Training with Power

News & Results

08/21/2003| 0 comments
by Dean Golich

Training with Power

Guide to training with power.

most out of their workouts when presented with time constraints.


When considering power ranges for maximal efforts, PowerIntervals, or sprint, we can once again start with data from the CTS Field Test. If the average power was 330 watts from the field test, we can then use this power as a starting point or initial prescription for Maximum Intervals.   We have to incorporate race data to determine the work time the athlete needs to accumulate in order to get an adaptation. Then we use this work time to determine the number of intervals needed. As a coach, you then calculate what way the VO 2 Max system is going to be stressed. Is your goal to drive more lactate production or increased lactate tolerance?   Your choice then determines whether you prescribe full recovery between intervals or shorter recovery times. Regardless of the interval prescription, the intensity is always max and always compared to other like intervals.   There are cases when you compare different training intervals but this is not the norm.   For example, consider an athlete who averages 330 watts for six intervals of 3min max and 3min recovery. Later in the season, that same athlete had the same average power for a workout of six intervals of 3min max, but with only 1min recovery. The average power was the same, even though the amount of rest between intervals was reduced by 66%. Obviously this is a positive improvement, and with some constructive analysis, this information can lead to a better understanding of the training load imposed.   However, overall, it is always better to compare intervals and maximal efforts to like efforts and recoveries.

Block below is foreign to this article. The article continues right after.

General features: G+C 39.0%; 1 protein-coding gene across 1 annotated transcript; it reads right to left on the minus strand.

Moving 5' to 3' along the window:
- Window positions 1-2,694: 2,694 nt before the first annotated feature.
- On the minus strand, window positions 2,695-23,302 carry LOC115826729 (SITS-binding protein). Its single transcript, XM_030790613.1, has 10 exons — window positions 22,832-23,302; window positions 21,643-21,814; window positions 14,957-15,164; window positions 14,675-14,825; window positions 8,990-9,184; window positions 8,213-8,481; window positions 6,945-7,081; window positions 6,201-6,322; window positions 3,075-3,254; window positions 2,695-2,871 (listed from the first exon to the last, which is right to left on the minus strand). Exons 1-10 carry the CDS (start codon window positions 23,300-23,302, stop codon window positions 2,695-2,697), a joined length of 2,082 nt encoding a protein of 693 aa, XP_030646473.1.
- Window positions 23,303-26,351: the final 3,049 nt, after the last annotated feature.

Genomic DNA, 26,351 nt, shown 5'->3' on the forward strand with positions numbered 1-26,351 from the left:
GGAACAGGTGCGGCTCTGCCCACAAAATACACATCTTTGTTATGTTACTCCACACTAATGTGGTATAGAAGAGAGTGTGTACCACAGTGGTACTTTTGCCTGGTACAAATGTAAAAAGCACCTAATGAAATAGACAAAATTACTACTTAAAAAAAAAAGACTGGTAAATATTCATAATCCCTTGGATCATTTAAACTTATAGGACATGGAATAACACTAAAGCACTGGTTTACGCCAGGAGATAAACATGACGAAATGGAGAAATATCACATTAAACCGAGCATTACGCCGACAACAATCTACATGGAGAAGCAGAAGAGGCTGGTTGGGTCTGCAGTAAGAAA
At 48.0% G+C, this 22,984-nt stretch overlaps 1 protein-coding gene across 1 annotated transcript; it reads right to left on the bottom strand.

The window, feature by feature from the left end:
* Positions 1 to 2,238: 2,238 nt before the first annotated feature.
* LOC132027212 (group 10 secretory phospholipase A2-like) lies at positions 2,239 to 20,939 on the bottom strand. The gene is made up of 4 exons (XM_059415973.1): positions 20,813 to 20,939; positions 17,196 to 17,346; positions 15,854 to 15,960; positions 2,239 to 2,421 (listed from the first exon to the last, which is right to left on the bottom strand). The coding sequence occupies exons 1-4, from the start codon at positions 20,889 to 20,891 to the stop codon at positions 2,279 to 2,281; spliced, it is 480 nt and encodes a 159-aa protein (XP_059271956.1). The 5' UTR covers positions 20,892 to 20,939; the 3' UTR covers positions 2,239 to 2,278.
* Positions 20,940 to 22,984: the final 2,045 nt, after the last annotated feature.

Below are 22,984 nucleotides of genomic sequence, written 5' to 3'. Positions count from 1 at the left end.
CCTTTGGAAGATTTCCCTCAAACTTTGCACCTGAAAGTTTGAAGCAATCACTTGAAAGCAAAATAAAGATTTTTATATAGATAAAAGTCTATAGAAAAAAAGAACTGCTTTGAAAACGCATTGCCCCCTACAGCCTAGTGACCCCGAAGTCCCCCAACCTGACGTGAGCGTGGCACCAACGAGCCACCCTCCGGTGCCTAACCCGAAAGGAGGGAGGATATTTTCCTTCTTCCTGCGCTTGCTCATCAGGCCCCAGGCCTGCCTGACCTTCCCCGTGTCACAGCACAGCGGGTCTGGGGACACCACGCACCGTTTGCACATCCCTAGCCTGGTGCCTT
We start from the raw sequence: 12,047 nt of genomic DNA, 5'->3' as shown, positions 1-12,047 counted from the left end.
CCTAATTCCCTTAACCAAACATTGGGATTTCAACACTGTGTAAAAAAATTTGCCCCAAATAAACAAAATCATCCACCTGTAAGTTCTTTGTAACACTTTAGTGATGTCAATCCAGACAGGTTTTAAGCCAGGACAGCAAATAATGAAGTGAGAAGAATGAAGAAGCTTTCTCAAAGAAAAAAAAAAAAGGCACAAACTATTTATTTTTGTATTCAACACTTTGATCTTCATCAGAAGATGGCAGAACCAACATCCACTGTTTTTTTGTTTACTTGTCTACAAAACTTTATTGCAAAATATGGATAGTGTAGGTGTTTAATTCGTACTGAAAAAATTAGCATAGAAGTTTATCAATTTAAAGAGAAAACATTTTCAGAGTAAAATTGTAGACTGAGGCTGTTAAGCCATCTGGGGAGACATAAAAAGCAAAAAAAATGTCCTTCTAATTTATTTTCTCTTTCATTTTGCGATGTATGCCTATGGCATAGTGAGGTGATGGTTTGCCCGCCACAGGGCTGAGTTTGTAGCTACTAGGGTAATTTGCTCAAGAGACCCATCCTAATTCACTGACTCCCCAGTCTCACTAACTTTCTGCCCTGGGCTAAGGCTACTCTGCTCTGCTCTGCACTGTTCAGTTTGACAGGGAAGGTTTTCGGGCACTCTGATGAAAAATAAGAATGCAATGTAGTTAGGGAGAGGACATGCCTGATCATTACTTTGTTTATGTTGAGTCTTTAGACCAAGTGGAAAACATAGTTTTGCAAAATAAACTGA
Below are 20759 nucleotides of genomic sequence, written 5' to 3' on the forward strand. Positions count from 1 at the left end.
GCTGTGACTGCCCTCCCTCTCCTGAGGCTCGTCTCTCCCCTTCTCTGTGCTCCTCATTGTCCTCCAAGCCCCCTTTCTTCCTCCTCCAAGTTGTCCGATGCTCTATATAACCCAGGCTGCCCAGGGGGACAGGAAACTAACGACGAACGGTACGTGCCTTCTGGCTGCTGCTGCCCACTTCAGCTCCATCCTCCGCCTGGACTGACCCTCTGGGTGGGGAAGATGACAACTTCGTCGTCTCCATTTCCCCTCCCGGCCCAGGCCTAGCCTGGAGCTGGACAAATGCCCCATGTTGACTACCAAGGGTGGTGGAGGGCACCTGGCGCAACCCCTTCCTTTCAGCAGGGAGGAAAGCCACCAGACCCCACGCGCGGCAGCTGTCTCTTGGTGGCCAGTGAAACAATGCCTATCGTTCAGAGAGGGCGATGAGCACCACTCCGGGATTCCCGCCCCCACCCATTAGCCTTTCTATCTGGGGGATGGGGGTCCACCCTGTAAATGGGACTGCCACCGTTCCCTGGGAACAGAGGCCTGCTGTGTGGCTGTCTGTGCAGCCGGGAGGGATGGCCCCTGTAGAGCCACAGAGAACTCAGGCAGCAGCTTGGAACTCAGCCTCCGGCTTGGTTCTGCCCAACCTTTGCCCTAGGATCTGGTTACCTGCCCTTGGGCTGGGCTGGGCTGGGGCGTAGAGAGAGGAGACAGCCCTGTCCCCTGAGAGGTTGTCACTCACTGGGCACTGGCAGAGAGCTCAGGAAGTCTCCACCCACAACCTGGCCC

In the maximal VO2 system, once the overall work time is generated, the coach needs to monitor the fatigue rate.   Again, normally the drop off is severe and obvious when the correct power or effort is completed for the duration of the workout.


Training with HR alone will help you improve, but if you want to get the most out of your training, using a power meter is a more accurate and precise training tool.


Dean Golich is an Elite coach with Carmichael Training Systems (CTS) and coaches Olympic Silver Medallist and World Champion Mari Holden and World Champion mountain biker Alison Dunlap, among others.  To learn more about CTS and to order coaching visit the CTS Web site .


Want more training advice? Check out our training section and buy training-related books in our bookstore.


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